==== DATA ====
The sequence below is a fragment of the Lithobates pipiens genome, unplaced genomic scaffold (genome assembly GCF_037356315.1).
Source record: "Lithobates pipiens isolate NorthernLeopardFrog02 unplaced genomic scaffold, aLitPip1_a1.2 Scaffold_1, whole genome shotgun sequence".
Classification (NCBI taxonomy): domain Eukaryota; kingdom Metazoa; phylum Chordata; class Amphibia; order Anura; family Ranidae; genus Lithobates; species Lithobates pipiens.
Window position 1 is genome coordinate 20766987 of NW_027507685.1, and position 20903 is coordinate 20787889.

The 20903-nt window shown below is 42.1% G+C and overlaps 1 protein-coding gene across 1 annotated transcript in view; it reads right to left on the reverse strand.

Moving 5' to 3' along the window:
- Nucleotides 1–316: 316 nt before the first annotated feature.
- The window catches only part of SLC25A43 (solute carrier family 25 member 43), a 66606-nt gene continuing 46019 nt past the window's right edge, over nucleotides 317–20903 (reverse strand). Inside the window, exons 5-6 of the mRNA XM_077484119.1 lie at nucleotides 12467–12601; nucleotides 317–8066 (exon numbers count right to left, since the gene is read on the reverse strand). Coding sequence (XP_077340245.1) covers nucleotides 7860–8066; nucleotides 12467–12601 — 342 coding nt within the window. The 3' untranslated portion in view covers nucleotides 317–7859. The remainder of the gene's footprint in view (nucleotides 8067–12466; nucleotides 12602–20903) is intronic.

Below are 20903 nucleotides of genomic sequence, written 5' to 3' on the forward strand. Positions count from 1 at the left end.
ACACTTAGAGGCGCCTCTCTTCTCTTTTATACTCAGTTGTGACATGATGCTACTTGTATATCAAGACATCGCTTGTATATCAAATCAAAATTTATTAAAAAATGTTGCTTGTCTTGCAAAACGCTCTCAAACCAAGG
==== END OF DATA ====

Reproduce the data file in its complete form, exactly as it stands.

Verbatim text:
The sequence below is a fragment of the Lithobates pipiens genome, unplaced genomic scaffold (genome assembly GCF_037356315.1).
Source record: "Lithobates pipiens isolate NorthernLeopardFrog02 unplaced genomic scaffold, aLitPip1_a1.2 Scaffold_1, whole genome shotgun sequence".
Classification (NCBI taxonomy): domain Eukaryota; kingdom Metazoa; phylum Chordata; class Amphibia; order Anura; family Ranidae; genus Lithobates; species Lithobates pipiens.
Window position 1 is genome coordinate 20766987 of NW_027507685.1, and position 20903 is coordinate 20787889.

The 20903-nt window shown below is 42.1% G+C and overlaps 1 protein-coding gene across 1 annotated transcript in view; it reads right to left on the reverse strand.

Moving 5' to 3' along the window:
- Nucleotides 1–316: 316 nt before the first annotated feature.
- The window catches only part of SLC25A43 (solute carrier family 25 member 43), a 66606-nt gene continuing 46019 nt past the window's right edge, over nucleotides 317–20903 (reverse strand). Inside the window, exons 5-6 of the mRNA XM_077484119.1 lie at nucleotides 12467–12601; nucleotides 317–8066 (exon numbers count right to left, since the gene is read on the reverse strand). Coding sequence (XP_077340245.1) covers nucleotides 7860–8066; nucleotides 12467–12601 — 342 coding nt within the window. The 3' untranslated portion in view covers nucleotides 317–7859. The remainder of the gene's footprint in view (nucleotides 8067–12466; nucleotides 12602–20903) is intronic.

Below are 20903 nucleotides of genomic sequence, written 5' to 3' on the forward strand. Positions count from 1 at the left end.
ACACTTAGAGGCGCCTCTCTTCTCTTTTATACTCAGTTGTGACATGATGCTACTTGTATATCAAGACATCGCTTGTATATCAAATCAAAATTTATTAAAAAATGTTGCTTGTCTTGCAAAACGCTCTCAAACCAAGG